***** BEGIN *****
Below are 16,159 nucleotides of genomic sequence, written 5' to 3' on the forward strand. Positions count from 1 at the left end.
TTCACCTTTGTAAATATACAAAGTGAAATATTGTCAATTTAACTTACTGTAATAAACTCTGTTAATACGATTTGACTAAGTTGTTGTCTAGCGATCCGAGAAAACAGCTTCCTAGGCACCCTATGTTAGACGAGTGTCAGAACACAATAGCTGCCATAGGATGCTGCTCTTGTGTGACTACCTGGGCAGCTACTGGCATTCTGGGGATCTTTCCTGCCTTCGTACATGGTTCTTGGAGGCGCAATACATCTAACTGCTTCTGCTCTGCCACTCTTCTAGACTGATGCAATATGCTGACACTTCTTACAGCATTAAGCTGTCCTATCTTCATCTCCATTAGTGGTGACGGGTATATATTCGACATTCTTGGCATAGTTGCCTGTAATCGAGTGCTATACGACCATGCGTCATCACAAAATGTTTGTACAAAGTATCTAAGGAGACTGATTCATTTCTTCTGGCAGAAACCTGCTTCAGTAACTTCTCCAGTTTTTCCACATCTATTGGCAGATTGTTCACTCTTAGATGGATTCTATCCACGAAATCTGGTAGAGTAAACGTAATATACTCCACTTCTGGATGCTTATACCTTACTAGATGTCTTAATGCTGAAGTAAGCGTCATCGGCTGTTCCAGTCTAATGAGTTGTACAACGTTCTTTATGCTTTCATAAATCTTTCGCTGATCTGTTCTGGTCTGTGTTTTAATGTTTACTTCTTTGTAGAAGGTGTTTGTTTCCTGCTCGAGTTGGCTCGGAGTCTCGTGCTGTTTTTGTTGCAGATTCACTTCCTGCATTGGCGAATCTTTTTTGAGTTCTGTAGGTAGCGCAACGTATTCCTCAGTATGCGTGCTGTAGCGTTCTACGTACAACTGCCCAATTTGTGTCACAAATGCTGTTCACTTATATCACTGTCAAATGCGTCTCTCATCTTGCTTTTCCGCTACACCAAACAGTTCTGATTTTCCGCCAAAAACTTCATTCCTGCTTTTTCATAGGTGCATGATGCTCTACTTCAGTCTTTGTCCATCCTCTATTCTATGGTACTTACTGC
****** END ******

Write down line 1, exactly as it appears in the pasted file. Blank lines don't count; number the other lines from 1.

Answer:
Below are 16,159 nucleotides of genomic sequence, written 5' to 3' on the forward strand. Positions count from 1 at the left end.